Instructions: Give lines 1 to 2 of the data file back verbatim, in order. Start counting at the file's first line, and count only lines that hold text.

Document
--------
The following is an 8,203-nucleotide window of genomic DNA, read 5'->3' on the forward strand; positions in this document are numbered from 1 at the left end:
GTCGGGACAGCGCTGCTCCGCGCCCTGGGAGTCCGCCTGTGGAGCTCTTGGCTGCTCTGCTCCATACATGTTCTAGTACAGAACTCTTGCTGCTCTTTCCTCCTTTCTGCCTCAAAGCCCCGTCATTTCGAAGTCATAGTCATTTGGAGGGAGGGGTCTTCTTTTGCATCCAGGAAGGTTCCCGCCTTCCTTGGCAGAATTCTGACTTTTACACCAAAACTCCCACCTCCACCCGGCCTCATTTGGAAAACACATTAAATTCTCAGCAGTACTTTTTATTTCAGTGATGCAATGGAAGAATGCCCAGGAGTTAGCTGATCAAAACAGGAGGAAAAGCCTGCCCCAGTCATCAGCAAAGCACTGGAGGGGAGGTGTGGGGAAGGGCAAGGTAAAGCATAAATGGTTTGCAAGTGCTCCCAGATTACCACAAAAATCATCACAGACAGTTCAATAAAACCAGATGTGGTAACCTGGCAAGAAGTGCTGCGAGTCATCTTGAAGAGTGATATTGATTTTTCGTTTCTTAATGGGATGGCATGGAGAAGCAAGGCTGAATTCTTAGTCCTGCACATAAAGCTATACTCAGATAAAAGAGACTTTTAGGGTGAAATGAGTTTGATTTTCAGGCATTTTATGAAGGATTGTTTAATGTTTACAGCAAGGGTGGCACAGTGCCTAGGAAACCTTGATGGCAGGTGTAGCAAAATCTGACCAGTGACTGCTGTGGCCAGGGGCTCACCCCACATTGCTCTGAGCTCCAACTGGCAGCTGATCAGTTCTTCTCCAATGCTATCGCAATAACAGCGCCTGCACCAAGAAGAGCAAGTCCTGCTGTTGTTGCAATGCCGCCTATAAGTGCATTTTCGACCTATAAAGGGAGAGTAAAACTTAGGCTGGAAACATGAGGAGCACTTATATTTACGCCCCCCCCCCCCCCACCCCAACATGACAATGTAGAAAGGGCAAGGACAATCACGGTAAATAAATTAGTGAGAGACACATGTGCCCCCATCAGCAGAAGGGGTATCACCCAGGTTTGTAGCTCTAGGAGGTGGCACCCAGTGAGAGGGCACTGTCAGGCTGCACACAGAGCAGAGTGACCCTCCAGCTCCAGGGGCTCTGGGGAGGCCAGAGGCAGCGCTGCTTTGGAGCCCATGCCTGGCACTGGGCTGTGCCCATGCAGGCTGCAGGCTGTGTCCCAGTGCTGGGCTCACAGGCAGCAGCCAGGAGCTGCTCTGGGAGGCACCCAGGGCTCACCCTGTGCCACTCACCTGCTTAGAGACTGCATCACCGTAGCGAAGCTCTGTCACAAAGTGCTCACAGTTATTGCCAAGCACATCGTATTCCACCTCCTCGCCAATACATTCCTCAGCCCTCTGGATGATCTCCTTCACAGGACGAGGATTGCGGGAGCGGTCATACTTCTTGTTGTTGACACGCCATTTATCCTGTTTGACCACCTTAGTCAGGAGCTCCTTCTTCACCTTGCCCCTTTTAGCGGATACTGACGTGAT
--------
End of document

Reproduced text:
The following is an 8,203-nucleotide window of genomic DNA, read 5'->3' on the forward strand; positions in this document are numbered from 1 at the left end:
GTCGGGACAGCGCTGCTCCGCGCCCTGGGAGTCCGCCTGTGGAGCTCTTGGCTGCTCTGCTCCATACATGTTCTAGTACAGAACTCTTGCTGCTCTTTCCTCCTTTCTGCCTCAAAGCCCCGTCATTTCGAAGTCATAGTCATTTGGAGGGAGGGGTCTTCTTTTGCATCCAGGAAGGTTCCCGCCTTCCTTGGCAGAATTCTGACTTTTACACCAAAACTCCCACCTCCACCCGGCCTCATTTGGAAAACACATTAAATTCTCAGCAGTACTTTTTATTTCAGTGATGCAATGGAAGAATGCCCAGGAGTTAGCTGATCAAAACAGGAGGAAAAGCCTGCCCCAGTCATCAGCAAAGCACTGGAGGGGAGGTGTGGGGAAGGGCAAGGTAAAGCATAAATGGTTTGCAAGTGCTCCCAGATTACCACAAAAATCATCACAGACAGTTCAATAAAACCAGATGTGGTAACCTGGCAAGAAGTGCTGCGAGTCATCTTGAAGAGTGATATTGATTTTTCGTTTCTTAATGGGATGGCATGGAGAAGCAAGGCTGAATTCTTAGTCCTGCACATAAAGCTATACTCAGATAAAAGAGACTTTTAGGGTGAAATGAGTTTGATTTTCAGGCATTTTATGAAGGATTGTTTAATGTTTACAGCAAGGGTGGCACAGTGCCTAGGAAACCTTGATGGCAGGTGTAGCAAAATCTGACCAGTGACTGCTGTGGCCAGGGGCTCACCCCACATTGCTCTGAGCTCCAACTGGCAGCTGATCAGTTCTTCTCCAATGCTATCGCAATAACAGCGCCTGCACCAAGAAGAGCAAGTCCTGCTGTTGTTGCAATGCCGCCTATAAGTGCATTTTCGACCTATAAAGGGAGAGTAAAACTTAGGCTGGAAACATGAGGAGCACTTATATTTACGCCCCCCCCCCCCCCACCCCAACATGACAATGTAGAAAGGGCAAGGACAATCACGGTAAATAAATTAGTGAGAGACACATGTGCCCCCATCAGCAGAAGGGGTATCACCCAGGTTTGTAGCTCTAGGAGGTGGCACCCAGTGAGAGGGCACTGTCAGGCTGCACACAGAGCAGAGTGACCCTCCAGCTCCAGGGGCTCTGGGGAGGCCAGAGGCAGCGCTGCTTTGGAGCCCATGCCTGGCACTGGGCTGTGCCCATGCAGGCTGCAGGCTGTGTCCCAGTGCTGGGCTCACAGGCAGCAGCCAGGAGCTGCTCTGGGAGGCACCCAGGGCTCACCCTGTGCCACTCACCTGCTTAGAGACTGCATCACCGTAGCGAAGCTCTGTCACAAAGTGCTCACAGTTATTGCCAAGCACATCGTATTCCACCTCCTCGCCAATACATTCCTCAGCCCTCTGGATGATCTCCTTCACAGGACGAGGATTGCGGGAGCGGTCATACTTCTTGTTGTTGACACGCCATTTATCCTGTTTGACCACCTTAGTCAGGAGCTCCTTCTTCACCTTGCCCCTTTTAGCGGATACTGACGTGAT